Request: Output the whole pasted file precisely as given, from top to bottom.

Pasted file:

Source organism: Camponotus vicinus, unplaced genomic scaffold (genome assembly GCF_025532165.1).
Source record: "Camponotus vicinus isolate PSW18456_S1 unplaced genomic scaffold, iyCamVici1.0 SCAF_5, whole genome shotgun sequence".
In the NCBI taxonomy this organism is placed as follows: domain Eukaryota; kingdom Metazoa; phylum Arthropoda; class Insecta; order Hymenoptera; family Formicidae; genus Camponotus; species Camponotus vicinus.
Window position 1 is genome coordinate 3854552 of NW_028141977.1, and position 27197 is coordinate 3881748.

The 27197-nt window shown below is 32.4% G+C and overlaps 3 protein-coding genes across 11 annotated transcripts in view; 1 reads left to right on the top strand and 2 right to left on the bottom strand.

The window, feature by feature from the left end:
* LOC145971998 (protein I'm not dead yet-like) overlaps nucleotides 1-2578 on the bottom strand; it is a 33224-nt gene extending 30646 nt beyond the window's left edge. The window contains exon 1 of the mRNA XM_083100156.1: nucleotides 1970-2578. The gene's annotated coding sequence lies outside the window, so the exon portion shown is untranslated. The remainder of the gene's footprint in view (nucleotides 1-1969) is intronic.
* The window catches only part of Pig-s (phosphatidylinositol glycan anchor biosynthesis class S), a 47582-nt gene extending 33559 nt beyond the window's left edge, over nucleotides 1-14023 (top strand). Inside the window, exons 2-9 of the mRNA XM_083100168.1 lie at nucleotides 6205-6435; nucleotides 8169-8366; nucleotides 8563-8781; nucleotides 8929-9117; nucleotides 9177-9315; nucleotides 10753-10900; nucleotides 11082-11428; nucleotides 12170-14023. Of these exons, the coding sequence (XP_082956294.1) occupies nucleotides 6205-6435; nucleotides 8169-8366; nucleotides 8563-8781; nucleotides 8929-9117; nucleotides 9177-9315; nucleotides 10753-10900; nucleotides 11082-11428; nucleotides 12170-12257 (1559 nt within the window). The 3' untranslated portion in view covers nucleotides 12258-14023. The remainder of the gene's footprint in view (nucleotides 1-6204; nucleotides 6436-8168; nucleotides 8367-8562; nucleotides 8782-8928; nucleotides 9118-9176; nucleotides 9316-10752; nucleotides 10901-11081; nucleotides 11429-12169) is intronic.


Source organism: Camponotus vicinus, unplaced genomic scaffold (genome assembly GCF_025532165.1).
Source record: "Camponotus vicinus isolate PSW18456_S1 unplaced genomic scaffold, iyCamVici1.0 SCAF_5, whole genome shotgun sequence".
In the NCBI taxonomy this organism is placed as follows: domain Eukaryota; kingdom Metazoa; phylum Arthropoda; class Insecta; order Hymenoptera; family Formicidae; genus Camponotus; species Camponotus vicinus.
Window position 1 is genome coordinate 3854552 of NW_028141977.1, and position 27197 is coordinate 3881748.

The 27197-nt window shown below is 32.4% G+C and overlaps 3 protein-coding genes across 11 annotated transcripts in view; 1 reads left to right on the top strand and 2 right to left on the bottom strand.

The window, feature by feature from the left end:
* LOC145971998 (protein I'm not dead yet-like) overlaps nucleotides 1-2578 on the bottom strand; it is a 33224-nt gene extending 30646 nt beyond the window's left edge. The window contains exon 1 of the mRNA XM_083100156.1: nucleotides 1970-2578. The gene's annotated coding sequence lies outside the window, so the exon portion shown is untranslated. The remainder of the gene's footprint in view (nucleotides 1-1969) is intronic.
* The window catches only part of Pig-s (phosphatidylinositol glycan anchor biosynthesis class S), a 47582-nt gene extending 33559 nt beyond the window's left edge, over nucleotides 1-14023 (top strand). Inside the window, exons 2-9 of the mRNA XM_083100168.1 lie at nucleotides 6205-6435; nucleotides 8169-8366; nucleotides 8563-8781; nucleotides 8929-9117; nucleotides 9177-9315; nucleotides 10753-10900; nucleotides 11082-11428; nucleotides 12170-14023. Of these exons, the coding sequence (XP_082956294.1) occupies nucleotides 6205-6435; nucleotides 8169-8366; nucleotides 8563-8781; nucleotides 8929-9117; nucleotides 9177-9315; nucleotides 10753-10900; nucleotides 11082-11428; nucleotides 12170-12257 (1559 nt within the window). The 3' untranslated portion in view covers nucleotides 12258-14023. The remainder of the gene's footprint in view (nucleotides 1-6204; nucleotides 6436-8168; nucleotides 8367-8562; nucleotides 8782-8928; nucleotides 9118-9176; nucleotides 9316-10752; nucleotides 10901-11081; nucleotides 11429-12169) is intronic.